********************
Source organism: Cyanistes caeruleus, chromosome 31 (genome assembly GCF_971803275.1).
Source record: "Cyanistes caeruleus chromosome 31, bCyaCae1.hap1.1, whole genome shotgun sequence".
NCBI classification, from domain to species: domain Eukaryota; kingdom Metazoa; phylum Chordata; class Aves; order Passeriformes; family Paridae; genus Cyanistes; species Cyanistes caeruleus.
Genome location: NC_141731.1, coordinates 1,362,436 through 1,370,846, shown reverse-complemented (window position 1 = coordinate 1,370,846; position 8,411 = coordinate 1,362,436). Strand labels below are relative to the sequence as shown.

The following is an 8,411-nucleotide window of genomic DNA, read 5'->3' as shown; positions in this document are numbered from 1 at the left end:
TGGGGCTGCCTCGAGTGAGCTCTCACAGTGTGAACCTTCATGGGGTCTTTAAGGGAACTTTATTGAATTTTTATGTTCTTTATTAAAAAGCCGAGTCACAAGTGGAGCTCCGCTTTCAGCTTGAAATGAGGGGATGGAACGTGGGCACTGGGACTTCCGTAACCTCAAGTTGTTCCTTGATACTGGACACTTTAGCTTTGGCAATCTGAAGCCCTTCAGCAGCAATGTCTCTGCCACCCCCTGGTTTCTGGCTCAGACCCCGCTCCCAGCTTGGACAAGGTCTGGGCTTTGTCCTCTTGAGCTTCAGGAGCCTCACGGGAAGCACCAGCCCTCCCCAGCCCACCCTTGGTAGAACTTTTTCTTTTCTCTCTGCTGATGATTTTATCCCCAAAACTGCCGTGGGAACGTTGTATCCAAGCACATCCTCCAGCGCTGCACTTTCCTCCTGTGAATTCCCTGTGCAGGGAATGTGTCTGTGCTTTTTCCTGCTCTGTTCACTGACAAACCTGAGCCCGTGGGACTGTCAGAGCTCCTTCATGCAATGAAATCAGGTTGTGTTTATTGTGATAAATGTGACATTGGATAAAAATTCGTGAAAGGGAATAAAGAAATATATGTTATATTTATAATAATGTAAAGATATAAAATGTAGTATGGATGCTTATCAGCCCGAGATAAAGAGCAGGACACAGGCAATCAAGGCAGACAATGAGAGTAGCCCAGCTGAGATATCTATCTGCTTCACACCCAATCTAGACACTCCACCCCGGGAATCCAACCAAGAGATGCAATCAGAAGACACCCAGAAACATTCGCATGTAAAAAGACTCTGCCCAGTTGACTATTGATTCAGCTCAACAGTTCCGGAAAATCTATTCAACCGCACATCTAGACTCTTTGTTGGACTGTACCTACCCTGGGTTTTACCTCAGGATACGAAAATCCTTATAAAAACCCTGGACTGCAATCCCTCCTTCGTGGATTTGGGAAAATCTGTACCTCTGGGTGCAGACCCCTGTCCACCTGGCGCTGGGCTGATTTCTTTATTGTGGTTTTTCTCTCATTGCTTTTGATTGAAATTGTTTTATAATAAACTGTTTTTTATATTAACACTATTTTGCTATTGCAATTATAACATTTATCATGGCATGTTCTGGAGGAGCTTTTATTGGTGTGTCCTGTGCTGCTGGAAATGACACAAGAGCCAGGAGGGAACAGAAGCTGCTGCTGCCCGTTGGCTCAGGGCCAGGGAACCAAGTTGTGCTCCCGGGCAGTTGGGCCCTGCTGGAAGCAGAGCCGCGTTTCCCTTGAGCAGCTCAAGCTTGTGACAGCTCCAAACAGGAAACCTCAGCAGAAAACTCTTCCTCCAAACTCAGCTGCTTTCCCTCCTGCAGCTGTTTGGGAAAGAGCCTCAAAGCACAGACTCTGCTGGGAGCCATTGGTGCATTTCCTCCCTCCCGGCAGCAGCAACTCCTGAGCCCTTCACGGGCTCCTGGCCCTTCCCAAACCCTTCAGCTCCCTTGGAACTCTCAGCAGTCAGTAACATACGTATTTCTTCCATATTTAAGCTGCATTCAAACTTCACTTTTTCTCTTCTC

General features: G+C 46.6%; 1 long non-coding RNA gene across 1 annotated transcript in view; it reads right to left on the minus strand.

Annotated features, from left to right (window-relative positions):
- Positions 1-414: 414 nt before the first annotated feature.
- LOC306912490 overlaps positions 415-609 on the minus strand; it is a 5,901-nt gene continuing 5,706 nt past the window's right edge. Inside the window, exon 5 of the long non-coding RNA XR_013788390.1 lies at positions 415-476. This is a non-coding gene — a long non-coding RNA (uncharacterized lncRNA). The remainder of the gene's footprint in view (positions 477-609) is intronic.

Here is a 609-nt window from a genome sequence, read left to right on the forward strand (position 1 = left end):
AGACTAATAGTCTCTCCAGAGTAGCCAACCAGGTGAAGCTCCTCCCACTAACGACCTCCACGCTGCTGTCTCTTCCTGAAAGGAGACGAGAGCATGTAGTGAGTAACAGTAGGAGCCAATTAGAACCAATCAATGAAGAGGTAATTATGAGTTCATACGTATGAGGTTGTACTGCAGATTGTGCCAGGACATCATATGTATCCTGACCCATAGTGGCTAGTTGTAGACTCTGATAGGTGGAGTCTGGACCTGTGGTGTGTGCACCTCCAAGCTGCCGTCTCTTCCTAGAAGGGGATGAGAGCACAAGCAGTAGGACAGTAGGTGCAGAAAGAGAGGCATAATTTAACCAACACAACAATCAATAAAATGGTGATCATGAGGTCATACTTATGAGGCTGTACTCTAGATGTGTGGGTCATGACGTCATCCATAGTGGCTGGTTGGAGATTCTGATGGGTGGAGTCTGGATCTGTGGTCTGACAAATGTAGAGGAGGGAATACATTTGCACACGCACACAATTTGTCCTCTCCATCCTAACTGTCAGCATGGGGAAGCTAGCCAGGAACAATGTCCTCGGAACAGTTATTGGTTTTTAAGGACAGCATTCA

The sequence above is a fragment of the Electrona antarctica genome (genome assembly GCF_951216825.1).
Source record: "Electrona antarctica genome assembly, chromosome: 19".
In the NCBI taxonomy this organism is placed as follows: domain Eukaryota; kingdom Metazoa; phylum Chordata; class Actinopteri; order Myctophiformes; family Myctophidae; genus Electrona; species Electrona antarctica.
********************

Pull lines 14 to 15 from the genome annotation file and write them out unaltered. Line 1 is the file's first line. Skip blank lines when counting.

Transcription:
Source record: "Electrona antarctica genome assembly, chromosome: 19".
In the NCBI taxonomy this organism is placed as follows: domain Eukaryota; kingdom Metazoa; phylum Chordata; class Actinopteri; order Myctophiformes; family Myctophidae; genus Electrona; species Electrona antarctica.